Leaving Care, Leaving Well: How Can Outcomes Be Improved For Young People Leaving Care?
Wednesday, 20th June 2018
By Hannah Jump, Social Finance
11,000 young people leave care every year, including foster and residential placements, and start their transition to adulthood. For many, this is a difficult journey. Not only do young people have to grow up fast, many moving to live independently from their 18th birthday, but often have a great deal to cope with due to difficult experiences earlier in life and within the care system. Young people do not always receive the support that they need, and many face significant challenges as young adults. At the same time, the case workers (personal advisers) supporting these young people often have high caseloads, leaving them with a frustrating tension between the amount of support that they want to give young people, and the time that they have available to do this.
Launched by Social Finance in 2014, Leaving Well is a project working to improve outcomes for care leavers.
How are Leaving Well approaching the problem?
Leaving Well identified that to improve the outcomes for young people, we must better understand what their outcomes are. Whilst it is known that the outcomes of young people leaving care are poor, limited data is collected on what these are and why they are happening. Leaving Well partnered with Dr Mark Kerr from the University of Kent, to create an Outcomes Framework for young people leaving care. Our aim is for this to be adopted across the sector.
What does Leaving Well know about the experiences of young people and those that support them?
In order to embed the Outcomes Framework in practice, Leaving Well set out to understand what happens in leaving care teams. We wanted to understand how young people experience services, how personal advisers (PAs) support them, and the pain points in the process. We partnered with Leeds City Council, the London Borough of Havering, and Southampton City Council to understand what would improve the experiences of young people and the teams that support them. This period of work was made up of different types of quantitative and qualitative research. We met with young people and their personal advisers, team managers and directors, and reviewed data on young people’s outcomes. Next week, we are publishing these findings.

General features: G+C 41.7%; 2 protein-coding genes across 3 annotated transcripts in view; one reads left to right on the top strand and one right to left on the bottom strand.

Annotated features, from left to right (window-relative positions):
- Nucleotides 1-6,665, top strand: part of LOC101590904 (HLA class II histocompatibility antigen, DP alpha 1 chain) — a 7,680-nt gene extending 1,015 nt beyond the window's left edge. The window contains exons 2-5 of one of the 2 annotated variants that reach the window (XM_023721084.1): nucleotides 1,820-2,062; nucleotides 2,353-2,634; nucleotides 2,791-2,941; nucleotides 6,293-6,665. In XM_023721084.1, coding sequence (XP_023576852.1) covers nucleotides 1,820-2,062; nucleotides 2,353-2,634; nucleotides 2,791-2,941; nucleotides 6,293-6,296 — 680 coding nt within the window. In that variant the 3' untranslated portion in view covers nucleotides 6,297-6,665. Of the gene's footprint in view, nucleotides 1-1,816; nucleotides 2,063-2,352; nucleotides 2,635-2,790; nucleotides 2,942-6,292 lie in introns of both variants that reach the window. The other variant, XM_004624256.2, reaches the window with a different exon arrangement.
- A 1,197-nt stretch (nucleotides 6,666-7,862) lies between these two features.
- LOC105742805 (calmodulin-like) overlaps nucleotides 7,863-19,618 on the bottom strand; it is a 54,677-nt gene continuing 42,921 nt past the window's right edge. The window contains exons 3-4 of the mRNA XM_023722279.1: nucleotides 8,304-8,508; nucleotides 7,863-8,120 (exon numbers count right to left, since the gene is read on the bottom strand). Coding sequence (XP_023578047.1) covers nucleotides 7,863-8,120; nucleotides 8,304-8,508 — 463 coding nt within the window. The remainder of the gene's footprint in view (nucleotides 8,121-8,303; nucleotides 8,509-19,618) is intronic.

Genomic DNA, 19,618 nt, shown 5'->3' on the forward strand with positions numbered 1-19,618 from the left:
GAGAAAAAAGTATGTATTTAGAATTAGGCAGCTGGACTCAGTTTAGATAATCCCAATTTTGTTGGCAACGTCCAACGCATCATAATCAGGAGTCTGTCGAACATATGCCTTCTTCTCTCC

From this we learned about the struggles and challenges that leaving care teams face, and what young people would like to improve. We found the following findings to be consistent across all three of the local authorities that we worked with:
1. Personal advisers’ time could be used more effectively; personal advisers sometimes spend more time on administrative tasks than with young people.
2. Management does not have sufficient tools to analyse and identify areas for service improvement. There is little data available to guide decision making.
3. Whilst the pathway plan has the potential to be at the centre of the young person’s transition to independence, it is currently falling short.
4. Young people could be better supported to take realistic steps towards their goals
5. Leaving care is isolating, and there is little support to help young people to build relationships.
Our research highlighted the passion for change in the sector, and the drive amongst leaving care teams. Whilst there is a real need for change in the leaving care sector, and the support currently given to young people is not good enough, we saw the potential for impact.
Why did Leaving Well decide to take a digital approach to change?
Leaving Well learned that managers would like more data to better make decisions about the services offered to young people. At the same time, we learned that there is the potential to better support young people and their personal advisers through innovative solutions. It became clear that a digital solution could enable more information to be gathered on the outcomes of young people, whilst also supporting young people to get what they need. Digital products can support users to access information, and facilitate collaboration. We saw the potential for a product to enable young people to have greater involvement in their leaving care process, and at the same time collect and collate useful information to inform management decisions.
What does the Leaving Well digital tool do?
The Leaving Well team is developing a digital tool which aims to improve the support that young people receive. Meeting the needs of our users is our priority; this means that everything in the tool has been developed in collaboration with young people, their PAs, and service managers. PAs told us that the tool should enable them to direct their time to where young people need it, and young people told us that they wanted to take ownership over their planning. Managers told us that the tool should provide them with oversight over what is working well and less well for young people. The Leaving Well Digital Tool is currently in the Alpha stage of development; it is being tested by PAs and young people. We are continually learning and developing the tool accordingly.
What has been most clear from our work is that the sector must work together to improve the outcomes for care leavers. We hope that our research shows where change can be made, to improve the lives of young people and support the teams who work with them. By sharing our findings, we hope to give young people and personal advisers a voice. We hope that other local authorities will also see the potential for change.
For more information on Leaving Well please visit: https://www.socialfinance.org.uk/projects/leaving-well
Or contact Hannah at Contact.email@example.com